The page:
A contingency recruiter will only get paid if they fill the position. Inasmuch as they are not guaranteed any type of payment, contingency recruiters can’t afford to spend the hundreds of hours it sometimes takes to make the right match. Rather, they want to present as many candidates in the shortest amount of time possible – in many cases at the expense of doing quality work. Sometimes employers will contact multiple contingency firms.

In some instances, contingency firms will be allowed by the employer to be the exclusive/only firm working on the search. This situation would be better for you as a candidate, as long you as you remember that the firm can still only afford to spend a limited amount of time and effort to work on the search.

Regardless of the type of recruiting firm, don’t engage with any recruiter that you just don’t feel comfortable with. With contingency firms, make sure they will never “pitch” your resume to different companies without your prior approval. At the very least, make sure the recruiter can answer the remainder of these questions:


  1. Can you send me a job description? 
  1. Why is this position available? Is it a newly established role? Did someone quit, and why?Was someone terminated, and why?


  1. Will I need torelocate and will the employer cover the relocation costs?
  1. What futureopportunities are associated with the position?
  1. What are the keydeliverables of the position and how will I measured at the end of the year?
  1. What can you tellme about the company culture and the longevity of other employees?
  1. How would youdescribe the person and management style to whom this position reports?


These are just a few of the preliminary questions you will want to ask the recruiter. If the recruiter can’t answer your questions you should think carefully about putting your career in that person’s hands. A good recruiter will have intimate knowledge of the employer and the position, and will be able to answer most, if not all, of your questions throughout the entire process.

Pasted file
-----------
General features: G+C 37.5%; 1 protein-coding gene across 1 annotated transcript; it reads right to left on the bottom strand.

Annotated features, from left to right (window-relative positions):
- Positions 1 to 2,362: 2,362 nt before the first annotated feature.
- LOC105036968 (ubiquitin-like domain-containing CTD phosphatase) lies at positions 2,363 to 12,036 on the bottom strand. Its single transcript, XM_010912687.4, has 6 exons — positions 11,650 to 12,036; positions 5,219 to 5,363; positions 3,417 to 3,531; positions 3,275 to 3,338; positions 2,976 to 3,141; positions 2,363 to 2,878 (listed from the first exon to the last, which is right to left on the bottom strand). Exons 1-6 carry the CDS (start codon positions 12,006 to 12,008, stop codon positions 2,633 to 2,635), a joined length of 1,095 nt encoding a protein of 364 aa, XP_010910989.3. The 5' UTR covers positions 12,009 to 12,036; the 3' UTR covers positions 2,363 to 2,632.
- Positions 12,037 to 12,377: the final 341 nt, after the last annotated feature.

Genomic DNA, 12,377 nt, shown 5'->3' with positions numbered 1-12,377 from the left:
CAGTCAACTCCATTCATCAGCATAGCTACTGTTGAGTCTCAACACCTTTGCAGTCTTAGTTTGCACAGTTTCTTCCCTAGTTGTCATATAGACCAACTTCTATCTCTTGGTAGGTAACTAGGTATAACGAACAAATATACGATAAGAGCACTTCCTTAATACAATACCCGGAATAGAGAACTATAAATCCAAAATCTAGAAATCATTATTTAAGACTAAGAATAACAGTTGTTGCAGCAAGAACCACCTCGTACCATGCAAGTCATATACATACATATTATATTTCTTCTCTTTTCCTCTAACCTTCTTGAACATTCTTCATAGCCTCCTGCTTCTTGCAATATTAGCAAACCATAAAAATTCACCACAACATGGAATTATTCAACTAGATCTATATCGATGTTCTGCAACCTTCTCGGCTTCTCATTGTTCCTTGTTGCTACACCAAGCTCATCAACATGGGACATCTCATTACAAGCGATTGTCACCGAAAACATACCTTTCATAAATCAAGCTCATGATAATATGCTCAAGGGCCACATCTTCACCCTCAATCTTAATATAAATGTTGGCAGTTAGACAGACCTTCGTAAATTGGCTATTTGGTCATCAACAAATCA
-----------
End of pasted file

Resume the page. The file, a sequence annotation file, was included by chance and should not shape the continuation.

Once you trust the recruiter

Once you trust and feel comfortable with your recruiter, speak to them from your heart and be honest. The more the recruiter knows about you professionally and personally, the easier it is for everyone to decide if the position and the company is a good fit for you. Be sure to tell them what you like to do, what you don’t like to do, what you do well and what you don’t do well.


Make sure the recruiter understands all the details of your compensation package. Although some people are reluctant to do so, remember that the recruiter’s job is to make sure everyone’s needs are being met and that no one’s time is wasted. A good recruiter will work toward meeting your and the company’s compensation objectives.


Good, professional recruiters will never present you for an opportunity if there isn’t a solid fit for you, and the company.

Editor’s Note: Have questions about job searches, interviews or finding (and keeping) great employees? Send them our way and Howard may answer them in an upcoming feature! Send your questions to AMN Editor Amy Antenora at

For nearly three decades, APA Search has helped numerous aftermarket companies find great talent. The firm has worked with clients to help fine-tune their organizational structure as well as develop successful succession strategies. In the coming weeks, Howard Kesten and APA Search will continue share with AMN readers practices that will help keep your company staffed with the most qualified executives, rather than the most available. If you’re a career-seeker, we’ll provide you with the secret sauce for effective and successful interviewing. Stay tuned!